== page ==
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Newsletter Week 24

July 10, 2019

This week:

  • Pay equity questions extend beyond gender, as a new survey of LGBTQ+ employees in the UK points out.

  • Workday is committed to hiring locally and it shows. What is your local hiring strategy and how does it help or hinder diversity?

  • Virtual reality can help people take the perspectives of others, but the results so far are mixed.

  • Check out this video of the Gender Equality in 2019 Symposium from Stanford’s Clayman Institute for Gender Research.

Building a Better Product Over the Summer

As we enter the summer season, D&I In Practice will be taking a break from original content. We’ll be spending the time reviewing our feedback to date and building a strong pipeline of relevant content for the fall. You’ll still get the latest and greatest in D&I news and analysis each week via e-mail. 

Now would be a great time to check out our archives! Here are some of my favorite pieces from the past six months: 

This service is for you, and we want to make sure we’re bringing you the insights that really help you in your work. Please look for a survey in the next few weeks to provide feedback on how we’re doing so far, and what you would like to see in the fall! Or write me anytime at

Finally, I will be on my annual device-free retreat from July 20-27, so no newsletter that week. Wishing you all a relaxing and enjoyable summer!

Today in News and Research

1. The UK Has an LGBTQ Pay Gap (

A survey of 4,000 LGBTQ+-identifying employees in the UK showed a 16% salary gap with straight employees. Commissioned by LinkedIn and Black Pride, and executed by YouGov, the survey also shows that up to a quarter of LGBTQ+ employees in the UK will not reveal their identity at work. 

I’ve been looking for the underlying figures to evaluate the methodology, so far with no luck. But it’s clear that pay equity concerns extend beyond gender (the vast coverage of the US women’s soccer team’s pay equity dispute notwithstanding). Employers should be prepared for questions about how pay stacks up along dimensions like race, LGBTQ status, and national origin.

2. This Bay Area “Best Places To Work” Employer Draws Mainly from These 15 Universities (San Francisco Business Times)

Hiring locally can be a big boost for diversity, especially when focusing on public colleges with more diverse student bodies. Workday is committed to its local hiring strategy. Eleven of the top 15 schools for employees are in California (unusually for tech, Stanford isn’t one of them). Three more are in Ireland, the location of Workday’s European headquarters. There’s no indication that local hiring is explicitly a diversity strategy, but Workday’s leadership in D&I is widely acknowledged in the industry. What better way to invest locally than by sending paychecks back into the community?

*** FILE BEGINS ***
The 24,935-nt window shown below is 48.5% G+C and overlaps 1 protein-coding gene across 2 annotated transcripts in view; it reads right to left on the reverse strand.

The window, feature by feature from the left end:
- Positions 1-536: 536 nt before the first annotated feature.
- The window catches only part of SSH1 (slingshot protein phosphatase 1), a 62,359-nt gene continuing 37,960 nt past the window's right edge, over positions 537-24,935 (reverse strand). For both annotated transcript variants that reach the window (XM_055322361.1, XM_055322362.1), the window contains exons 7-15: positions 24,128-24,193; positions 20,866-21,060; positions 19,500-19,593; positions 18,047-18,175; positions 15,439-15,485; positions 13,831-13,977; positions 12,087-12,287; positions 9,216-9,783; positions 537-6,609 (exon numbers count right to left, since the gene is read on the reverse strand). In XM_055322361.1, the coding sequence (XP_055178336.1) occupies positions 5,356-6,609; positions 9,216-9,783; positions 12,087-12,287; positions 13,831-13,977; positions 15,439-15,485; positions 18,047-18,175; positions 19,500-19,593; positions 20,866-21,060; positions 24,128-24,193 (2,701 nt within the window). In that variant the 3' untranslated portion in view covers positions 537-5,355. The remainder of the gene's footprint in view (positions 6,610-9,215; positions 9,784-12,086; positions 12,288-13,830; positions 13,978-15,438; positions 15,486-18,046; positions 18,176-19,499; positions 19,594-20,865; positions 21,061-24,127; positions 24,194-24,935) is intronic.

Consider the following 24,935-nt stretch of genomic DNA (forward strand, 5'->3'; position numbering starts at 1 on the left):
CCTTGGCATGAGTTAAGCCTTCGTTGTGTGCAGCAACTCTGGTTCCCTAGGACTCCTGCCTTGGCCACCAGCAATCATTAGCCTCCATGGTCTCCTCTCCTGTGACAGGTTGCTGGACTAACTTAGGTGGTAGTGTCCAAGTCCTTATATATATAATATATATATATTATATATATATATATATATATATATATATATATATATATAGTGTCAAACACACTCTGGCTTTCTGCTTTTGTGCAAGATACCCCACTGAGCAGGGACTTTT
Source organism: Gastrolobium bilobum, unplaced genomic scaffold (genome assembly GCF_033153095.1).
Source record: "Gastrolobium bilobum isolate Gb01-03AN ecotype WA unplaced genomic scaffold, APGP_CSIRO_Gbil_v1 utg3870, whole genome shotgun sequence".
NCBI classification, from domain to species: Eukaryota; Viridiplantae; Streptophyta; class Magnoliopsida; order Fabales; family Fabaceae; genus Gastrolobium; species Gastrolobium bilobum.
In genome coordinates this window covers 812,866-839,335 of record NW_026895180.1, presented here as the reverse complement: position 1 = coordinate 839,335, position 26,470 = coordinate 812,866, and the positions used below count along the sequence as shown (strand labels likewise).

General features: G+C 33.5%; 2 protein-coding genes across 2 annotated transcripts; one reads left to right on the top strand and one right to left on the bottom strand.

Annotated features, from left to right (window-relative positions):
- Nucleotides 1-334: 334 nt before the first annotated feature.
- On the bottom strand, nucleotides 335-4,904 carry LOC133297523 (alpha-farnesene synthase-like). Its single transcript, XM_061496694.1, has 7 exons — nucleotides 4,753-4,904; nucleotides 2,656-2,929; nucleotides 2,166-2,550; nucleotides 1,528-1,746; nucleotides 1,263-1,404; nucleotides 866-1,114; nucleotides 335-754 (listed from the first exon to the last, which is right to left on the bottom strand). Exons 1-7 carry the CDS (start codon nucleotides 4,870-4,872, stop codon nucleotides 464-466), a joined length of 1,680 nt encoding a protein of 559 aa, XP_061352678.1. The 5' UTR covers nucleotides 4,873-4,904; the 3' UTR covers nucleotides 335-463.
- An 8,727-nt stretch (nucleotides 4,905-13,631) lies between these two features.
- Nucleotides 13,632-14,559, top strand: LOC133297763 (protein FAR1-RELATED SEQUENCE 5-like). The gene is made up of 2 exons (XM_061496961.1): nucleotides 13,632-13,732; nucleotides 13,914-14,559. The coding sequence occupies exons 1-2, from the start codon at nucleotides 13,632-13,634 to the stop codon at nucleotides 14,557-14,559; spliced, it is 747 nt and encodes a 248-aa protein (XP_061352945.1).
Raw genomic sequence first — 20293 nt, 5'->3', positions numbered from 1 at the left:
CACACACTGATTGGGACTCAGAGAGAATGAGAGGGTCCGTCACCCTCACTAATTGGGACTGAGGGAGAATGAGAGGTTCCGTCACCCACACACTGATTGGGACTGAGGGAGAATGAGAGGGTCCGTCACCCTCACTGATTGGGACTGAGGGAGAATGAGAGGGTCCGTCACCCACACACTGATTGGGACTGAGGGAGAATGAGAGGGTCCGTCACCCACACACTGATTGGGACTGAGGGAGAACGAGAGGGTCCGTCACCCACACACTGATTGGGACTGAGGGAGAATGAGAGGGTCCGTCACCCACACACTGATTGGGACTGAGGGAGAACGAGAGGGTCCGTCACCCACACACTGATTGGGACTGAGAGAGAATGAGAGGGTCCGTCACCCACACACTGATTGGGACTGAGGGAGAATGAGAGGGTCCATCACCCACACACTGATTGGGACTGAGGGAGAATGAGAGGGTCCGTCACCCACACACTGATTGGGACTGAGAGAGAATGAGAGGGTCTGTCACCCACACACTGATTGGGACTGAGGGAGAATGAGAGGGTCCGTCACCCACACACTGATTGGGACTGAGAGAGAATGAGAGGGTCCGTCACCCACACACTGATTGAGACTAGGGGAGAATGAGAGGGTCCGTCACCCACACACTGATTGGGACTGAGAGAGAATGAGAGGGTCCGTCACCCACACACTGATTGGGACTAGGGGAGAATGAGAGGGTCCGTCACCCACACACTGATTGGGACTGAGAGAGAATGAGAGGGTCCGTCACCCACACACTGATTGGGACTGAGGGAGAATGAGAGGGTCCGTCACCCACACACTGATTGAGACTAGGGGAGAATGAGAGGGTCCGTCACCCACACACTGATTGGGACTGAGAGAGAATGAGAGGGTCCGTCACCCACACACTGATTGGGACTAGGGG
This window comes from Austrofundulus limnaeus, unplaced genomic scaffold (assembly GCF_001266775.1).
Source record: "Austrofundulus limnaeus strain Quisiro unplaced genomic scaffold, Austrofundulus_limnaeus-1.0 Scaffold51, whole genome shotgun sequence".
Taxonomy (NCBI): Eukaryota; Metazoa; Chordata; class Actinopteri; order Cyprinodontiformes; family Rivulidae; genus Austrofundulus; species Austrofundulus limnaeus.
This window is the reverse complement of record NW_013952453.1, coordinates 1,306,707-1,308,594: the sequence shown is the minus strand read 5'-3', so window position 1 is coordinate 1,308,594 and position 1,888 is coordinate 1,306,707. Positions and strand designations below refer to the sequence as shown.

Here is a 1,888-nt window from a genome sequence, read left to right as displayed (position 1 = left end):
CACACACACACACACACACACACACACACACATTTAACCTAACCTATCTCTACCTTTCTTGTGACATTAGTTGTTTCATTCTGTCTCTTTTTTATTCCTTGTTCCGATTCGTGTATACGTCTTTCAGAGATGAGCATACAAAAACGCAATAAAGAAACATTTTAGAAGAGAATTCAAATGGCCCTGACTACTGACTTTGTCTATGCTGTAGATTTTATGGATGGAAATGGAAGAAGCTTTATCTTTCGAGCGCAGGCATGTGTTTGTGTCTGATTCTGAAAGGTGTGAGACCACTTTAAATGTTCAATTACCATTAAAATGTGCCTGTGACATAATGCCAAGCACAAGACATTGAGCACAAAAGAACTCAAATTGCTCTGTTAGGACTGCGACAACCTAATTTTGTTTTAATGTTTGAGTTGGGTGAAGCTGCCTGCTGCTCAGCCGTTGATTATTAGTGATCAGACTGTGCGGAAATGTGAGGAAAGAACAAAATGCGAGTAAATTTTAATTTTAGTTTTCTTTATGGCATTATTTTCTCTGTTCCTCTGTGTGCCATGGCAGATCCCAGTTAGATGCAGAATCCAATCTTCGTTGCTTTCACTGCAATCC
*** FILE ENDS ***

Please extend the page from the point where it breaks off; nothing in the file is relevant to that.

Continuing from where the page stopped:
3. Using Virtual Reality Could Make You a Better Person in Real Life (The Conversation)

Researchers increasingly find that virtual reality experiences affect real-world attitudes, including our biases.  From the article:

The ability to embody a virtual avatar blurs the lines between what’s going on in the headset and what’s happening in real life. It feeds the freedom to explore and experiment, whether that’s with a different personality, gender or physicality.

Academics have explored VR as a tool for decreasing racial bias and combating ageism, with mixed results. Start-ups like Vantage Point are even using VR to create more realistic sexual harassment training. Both the technology and the underlying training scenarios have a long way to go, but it’s clearly a trend to watch.

4. Gender Equality in 2019 (Stanford Clayman Institute for Gender Research)

This symposium celebrates Dr. Shelley Correll’s work on gender equality, and includes research insights from colleagues and collaborators such as Dr. Adina Sterling (Stanford Graduate School of Business), Dr. Erin Cech (University of Michigan) and Dr. David Pedulla (Stanford). You can also read the write-up here.

We’re Also Reading...

These articles aren’t necessarily directly connected to the workplace, but have interesting insights about diversity and inclusion in society at large. 

The Absurd Language Used by Job Ads (The Economist)

Employment Diversity a Global Concern (Jerusalem Post)

Four Women Allege Discrimination in Major Pay Gap Case (The Guardian)

Africa’s Most Valuable Company Has Just Appointed Its First Black Female CEO (Quartz Africa)

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